Butch works in manufacturing as a supervisor at the Bradley Corp. in Menomonee Falls. While he still enjoys sports, he said his physical involvement is now limited to walking and bowling. “I also enjoy history and most of my family activities,” said Butch.
And what is Butch’s vision for the upcoming years at First Congregational? “I hope our church will continue to grow in the future as a place to worship together and concentrate on our spiritual needs more than our social desires,” said Butch.
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The 51st Annual National Association of Congregational Christian Churches
meeting (50th anniversary) was held in Kansas City, MO June 26-29.
Of the 433 member churches of the NA, 173 churches were represented at the meeting. Our church was represented by Steve and Julie Peay, Sam Schaal, and Harry and Nancy Holz.
The Congregational Lecture was delivered by the Rev. Shawn Stapleton of the Beloit Congrega-tional Church. The Bible Lecture was delivered in three parts by the Rev. Dan Schowalter of our church. Shawn Stapleton delivered a thought-provoking keynote dealing with the real purpose of the NA; who we are, what we should be doing and why we exist? Dan Schowalter did his usual outstanding job, relating archeology to religion, teaching about archeology and how it should be viewed in a religious context.
A reception honored our own Jim Walsh as the retiring treasurer of the NA and Sherry Glab as a retiring secretary on the NA staff. Jim has been treasurer since he attended his first annual meeting in 1996. Our congregation should be extremely proud of the role that Jim has played in the NA and his contributions.
One of the meeting’s nine seminars was a panel discussion on credentialing ministers serving in NA churches, with the panel consisting of Steve Peay, Sam Schaal and Kathy Rust. Sam presented his paper on credentialing and led the discussion. Of all the clergy in attendance representing various levels of training for the ministry, there was only one adverse comment on the possibility of some sort of credentialing requirements. The subject is an important one; it should stay on the table and not be allowed to die. Sam’s paper and the comments of those in attendance provide an ample basis for going forward with the concept of some form of credentialing requirements for our clergy.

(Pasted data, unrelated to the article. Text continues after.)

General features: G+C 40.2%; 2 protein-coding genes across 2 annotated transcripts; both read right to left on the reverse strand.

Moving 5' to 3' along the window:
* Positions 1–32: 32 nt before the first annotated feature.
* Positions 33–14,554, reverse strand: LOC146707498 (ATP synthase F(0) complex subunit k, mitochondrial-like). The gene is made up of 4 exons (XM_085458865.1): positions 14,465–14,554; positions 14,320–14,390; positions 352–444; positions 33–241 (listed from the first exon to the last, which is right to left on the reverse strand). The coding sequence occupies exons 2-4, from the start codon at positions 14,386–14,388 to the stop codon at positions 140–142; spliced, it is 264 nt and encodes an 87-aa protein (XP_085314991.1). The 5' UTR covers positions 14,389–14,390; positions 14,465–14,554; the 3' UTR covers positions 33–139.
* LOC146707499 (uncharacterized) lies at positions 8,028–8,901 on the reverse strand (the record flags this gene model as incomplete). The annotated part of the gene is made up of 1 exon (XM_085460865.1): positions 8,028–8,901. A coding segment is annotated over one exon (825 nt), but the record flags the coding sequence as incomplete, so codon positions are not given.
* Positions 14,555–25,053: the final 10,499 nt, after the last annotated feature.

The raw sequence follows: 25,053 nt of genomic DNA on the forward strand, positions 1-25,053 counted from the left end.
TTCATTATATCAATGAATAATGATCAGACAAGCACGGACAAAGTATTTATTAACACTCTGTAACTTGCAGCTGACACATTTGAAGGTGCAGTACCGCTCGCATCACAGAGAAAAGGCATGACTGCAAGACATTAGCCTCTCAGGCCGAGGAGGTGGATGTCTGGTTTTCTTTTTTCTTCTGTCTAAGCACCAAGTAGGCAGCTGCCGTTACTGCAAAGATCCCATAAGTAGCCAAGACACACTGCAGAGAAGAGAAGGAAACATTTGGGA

The seminar on the Kansas City Statement of Faith was presented by Steve Peay and John Miller of the First Congregational Church of Royal Oak, Michigan. It dealt with the Statement of Faith adopted by the General Council of Congregational Churches at their 1913 meeting in Kansas City. The presentation provided a good basic grounding in the nature of the Kansas City Statement of Faith, its relevance to today’s Congregational Christians and its relationship to our covenant.
The NA convention and its description of the things that the NA is doing and the way in which it is doing them at the present time brings into focus some important questions for us and for all the members of the NA.
Who are we? What should we be doing? What is the most effective way in which to act collectively? Some form of fellowship (collective action) among independent Congregational Churches is important. A degree of necessary fellowship is implicit in our Congregational tradition. Are we doing it in the most relevant and effective way possible? In considering these questions, it is important to bear in mind the fact that the NA came into being 50 years ago as a holding organization for churches who did not wish to go along with merger that created the United Church of Christ. In essence, the original structure of the NA was temporary and cautionary. It was based on local autonomy; in effect, a place for free churches to remain free churches while preserving and abiding by our Congregational heritage. Is the form of organization that made sense 50 years ago relevant and effective?